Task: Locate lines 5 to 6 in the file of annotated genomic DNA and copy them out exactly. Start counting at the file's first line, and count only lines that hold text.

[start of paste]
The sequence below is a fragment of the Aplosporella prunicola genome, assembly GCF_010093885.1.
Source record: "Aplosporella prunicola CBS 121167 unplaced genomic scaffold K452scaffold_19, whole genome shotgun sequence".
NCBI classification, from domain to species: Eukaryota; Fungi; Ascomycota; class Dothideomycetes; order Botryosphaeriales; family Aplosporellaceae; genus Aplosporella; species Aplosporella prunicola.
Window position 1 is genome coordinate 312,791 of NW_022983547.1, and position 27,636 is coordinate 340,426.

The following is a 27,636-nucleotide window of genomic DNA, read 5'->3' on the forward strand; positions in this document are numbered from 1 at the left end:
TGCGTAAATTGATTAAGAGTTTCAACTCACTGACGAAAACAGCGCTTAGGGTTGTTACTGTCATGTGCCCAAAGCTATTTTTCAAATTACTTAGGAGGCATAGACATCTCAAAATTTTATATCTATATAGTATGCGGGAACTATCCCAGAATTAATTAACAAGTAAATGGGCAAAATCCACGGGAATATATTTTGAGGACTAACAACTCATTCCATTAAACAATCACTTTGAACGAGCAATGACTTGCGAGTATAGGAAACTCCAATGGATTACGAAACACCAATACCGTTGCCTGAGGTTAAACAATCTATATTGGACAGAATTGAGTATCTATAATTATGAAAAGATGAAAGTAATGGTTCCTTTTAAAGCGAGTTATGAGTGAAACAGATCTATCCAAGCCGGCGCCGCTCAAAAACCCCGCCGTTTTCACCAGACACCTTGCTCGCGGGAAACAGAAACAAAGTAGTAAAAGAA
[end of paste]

The following is a 27,636-nucleotide window of genomic DNA, read 5'->3' on the forward strand; positions in this document are numbered from 1 at the left end:
TGCGTAAATTGATTAAGAGTTTCAACTCACTGACGAAAACAGCGCTTAGGGTTGTTACTGTCATGTGCCCAAAGCTATTTTTCAAATTACTTAGGAGGCATAGACATCTCAAAATTTTATATCTATATAGTATGCGGGAACTATCCCAGAATTAATTAACAAGTAAATGGGCAAAATCCACGGGAATATATTTTGAGGACTAACAACTCATTCCATTAAACAATCACTTTGAACGAGCAATGACTTGCGAGTATAGGAAACTCCAATGGATTACGAAACACCAATACCGTTGCCTGAGGTTAAACAATCTATATTGGACAGAATTGAGTATCTATAATTATGAAAAGATGAAAGTAATGGTTCCTTTTAAAGCGAGTTATGAGTGAAACAGATCTATCCAAGCCGGCGCCGCTCAAAAACCCCGCCGTTTTCACCAGACACCTTGCTCGCGGGAAACAGAAACAAAGTAGTAAAAGAA